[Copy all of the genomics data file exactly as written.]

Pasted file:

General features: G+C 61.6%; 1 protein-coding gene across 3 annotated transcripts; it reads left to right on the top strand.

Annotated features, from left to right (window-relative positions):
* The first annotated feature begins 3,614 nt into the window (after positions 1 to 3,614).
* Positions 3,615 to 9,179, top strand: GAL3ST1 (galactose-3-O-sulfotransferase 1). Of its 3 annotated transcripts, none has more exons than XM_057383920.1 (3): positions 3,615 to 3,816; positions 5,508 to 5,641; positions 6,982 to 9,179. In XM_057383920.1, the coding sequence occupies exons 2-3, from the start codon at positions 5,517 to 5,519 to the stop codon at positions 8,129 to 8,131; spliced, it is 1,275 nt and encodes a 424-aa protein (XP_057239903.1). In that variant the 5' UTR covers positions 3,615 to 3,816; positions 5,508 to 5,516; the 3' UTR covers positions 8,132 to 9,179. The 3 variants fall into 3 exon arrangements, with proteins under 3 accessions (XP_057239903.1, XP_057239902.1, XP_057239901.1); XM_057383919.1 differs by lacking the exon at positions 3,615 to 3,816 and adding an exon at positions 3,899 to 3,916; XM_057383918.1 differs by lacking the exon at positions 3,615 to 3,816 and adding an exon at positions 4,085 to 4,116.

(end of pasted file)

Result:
General features: G+C 61.6%; 1 protein-coding gene across 3 annotated transcripts; it reads left to right on the top strand.

Annotated features, from left to right (window-relative positions):
* The first annotated feature begins 3,614 nt into the window (after positions 1 to 3,614).
* Positions 3,615 to 9,179, top strand: GAL3ST1 (galactose-3-O-sulfotransferase 1). Of its 3 annotated transcripts, none has more exons than XM_057383920.1 (3): positions 3,615 to 3,816; positions 5,508 to 5,641; positions 6,982 to 9,179. In XM_057383920.1, the coding sequence occupies exons 2-3, from the start codon at positions 5,517 to 5,519 to the stop codon at positions 8,129 to 8,131; spliced, it is 1,275 nt and encodes a 424-aa protein (XP_057239903.1). In that variant the 5' UTR covers positions 3,615 to 3,816; positions 5,508 to 5,516; the 3' UTR covers positions 8,132 to 9,179. The 3 variants fall into 3 exon arrangements, with proteins under 3 accessions (XP_057239903.1, XP_057239902.1, XP_057239901.1); XM_057383919.1 differs by lacking the exon at positions 3,615 to 3,816 and adding an exon at positions 3,899 to 3,916; XM_057383918.1 differs by lacking the exon at positions 3,615 to 3,816 and adding an exon at positions 4,085 to 4,116.